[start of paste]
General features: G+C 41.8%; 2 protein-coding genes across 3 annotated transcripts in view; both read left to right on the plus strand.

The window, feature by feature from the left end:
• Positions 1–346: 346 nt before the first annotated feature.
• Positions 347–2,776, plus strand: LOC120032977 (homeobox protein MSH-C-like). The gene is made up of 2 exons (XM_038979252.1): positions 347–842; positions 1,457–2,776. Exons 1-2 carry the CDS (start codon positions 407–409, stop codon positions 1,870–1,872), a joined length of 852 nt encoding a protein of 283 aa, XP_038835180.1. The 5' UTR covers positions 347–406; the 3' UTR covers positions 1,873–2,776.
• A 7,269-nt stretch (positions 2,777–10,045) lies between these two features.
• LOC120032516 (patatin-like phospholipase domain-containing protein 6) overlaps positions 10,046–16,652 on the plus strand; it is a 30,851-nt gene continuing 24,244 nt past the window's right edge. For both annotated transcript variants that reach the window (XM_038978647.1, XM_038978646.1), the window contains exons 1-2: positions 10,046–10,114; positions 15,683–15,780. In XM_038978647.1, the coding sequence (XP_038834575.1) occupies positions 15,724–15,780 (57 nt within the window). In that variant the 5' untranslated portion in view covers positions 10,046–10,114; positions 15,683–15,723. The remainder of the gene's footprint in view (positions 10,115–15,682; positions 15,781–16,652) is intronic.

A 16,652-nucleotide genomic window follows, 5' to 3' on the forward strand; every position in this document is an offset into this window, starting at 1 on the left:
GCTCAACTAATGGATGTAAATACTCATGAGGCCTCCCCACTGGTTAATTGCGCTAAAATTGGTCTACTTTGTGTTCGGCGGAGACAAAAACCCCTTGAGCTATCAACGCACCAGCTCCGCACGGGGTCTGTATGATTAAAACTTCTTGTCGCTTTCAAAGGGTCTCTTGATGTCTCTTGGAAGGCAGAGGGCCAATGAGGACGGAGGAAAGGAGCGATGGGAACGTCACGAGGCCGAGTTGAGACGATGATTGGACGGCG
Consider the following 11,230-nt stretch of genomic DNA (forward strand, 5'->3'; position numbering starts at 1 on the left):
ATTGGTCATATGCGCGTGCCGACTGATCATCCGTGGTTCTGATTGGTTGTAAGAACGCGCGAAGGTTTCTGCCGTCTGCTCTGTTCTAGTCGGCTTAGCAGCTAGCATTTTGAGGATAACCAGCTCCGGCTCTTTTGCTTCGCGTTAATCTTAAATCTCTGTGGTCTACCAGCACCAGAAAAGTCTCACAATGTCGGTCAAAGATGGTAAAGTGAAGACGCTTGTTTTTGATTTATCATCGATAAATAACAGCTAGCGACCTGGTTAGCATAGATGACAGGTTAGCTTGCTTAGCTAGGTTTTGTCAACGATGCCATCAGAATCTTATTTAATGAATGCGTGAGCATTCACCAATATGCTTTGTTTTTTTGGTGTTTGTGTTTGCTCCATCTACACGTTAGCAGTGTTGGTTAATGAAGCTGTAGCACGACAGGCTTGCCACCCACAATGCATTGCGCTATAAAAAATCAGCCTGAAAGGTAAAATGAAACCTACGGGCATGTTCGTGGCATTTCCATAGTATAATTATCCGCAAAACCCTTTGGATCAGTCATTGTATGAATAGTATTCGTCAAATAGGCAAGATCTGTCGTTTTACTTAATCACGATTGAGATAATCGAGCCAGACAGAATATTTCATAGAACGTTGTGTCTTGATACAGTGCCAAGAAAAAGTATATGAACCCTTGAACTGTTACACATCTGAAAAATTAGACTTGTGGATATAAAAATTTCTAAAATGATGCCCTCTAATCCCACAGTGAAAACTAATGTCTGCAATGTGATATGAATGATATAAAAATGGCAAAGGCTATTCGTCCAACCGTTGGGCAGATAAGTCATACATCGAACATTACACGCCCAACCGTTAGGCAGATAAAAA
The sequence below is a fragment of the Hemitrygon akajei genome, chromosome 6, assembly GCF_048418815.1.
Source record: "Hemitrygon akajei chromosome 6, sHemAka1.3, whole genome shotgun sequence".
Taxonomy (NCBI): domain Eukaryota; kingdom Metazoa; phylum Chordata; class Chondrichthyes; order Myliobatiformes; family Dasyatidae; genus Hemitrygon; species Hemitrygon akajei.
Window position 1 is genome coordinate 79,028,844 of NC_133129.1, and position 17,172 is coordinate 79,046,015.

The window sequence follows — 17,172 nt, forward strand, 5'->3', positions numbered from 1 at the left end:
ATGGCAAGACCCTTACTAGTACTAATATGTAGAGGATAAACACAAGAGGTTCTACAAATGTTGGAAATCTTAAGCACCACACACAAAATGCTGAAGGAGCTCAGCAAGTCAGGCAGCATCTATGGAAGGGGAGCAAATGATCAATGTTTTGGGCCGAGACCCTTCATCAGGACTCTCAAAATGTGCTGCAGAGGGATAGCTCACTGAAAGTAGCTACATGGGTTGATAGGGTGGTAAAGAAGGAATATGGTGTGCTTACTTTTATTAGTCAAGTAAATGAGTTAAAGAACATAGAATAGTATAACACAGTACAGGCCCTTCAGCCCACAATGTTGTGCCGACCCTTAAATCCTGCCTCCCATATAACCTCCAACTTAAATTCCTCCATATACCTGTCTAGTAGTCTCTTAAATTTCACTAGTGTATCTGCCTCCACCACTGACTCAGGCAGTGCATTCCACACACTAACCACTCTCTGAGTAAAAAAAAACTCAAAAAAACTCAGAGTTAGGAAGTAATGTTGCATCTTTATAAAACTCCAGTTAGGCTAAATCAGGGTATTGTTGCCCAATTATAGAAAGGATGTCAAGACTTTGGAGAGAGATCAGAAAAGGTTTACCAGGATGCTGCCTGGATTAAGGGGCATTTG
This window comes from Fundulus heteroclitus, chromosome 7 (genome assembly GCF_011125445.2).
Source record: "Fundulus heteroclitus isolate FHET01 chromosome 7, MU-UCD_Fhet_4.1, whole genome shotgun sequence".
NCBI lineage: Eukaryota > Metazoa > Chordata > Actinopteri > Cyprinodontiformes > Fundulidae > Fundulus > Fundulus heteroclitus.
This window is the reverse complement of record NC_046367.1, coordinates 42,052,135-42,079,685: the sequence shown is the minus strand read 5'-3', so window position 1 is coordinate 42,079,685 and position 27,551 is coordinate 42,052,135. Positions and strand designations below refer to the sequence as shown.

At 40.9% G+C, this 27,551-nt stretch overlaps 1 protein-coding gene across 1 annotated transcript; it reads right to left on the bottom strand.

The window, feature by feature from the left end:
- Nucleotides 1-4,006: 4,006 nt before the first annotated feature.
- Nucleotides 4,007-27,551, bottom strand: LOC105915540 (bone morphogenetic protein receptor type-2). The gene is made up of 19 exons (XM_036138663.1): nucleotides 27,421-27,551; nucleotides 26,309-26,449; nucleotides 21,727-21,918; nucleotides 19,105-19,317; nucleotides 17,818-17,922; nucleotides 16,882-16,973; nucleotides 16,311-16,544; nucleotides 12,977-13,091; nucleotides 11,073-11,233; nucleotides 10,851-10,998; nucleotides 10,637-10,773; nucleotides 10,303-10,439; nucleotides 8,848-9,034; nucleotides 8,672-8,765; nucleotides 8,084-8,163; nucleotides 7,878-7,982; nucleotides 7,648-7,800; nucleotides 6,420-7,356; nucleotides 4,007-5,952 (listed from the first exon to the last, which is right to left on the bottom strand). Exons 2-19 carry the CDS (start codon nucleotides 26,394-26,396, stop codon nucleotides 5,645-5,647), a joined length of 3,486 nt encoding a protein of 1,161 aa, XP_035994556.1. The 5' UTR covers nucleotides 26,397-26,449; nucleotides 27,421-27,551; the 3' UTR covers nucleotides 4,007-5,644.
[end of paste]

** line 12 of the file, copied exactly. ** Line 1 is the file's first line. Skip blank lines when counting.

Source record: "Hemitrygon akajei chromosome 6, sHemAka1.3, whole genome shotgun sequence".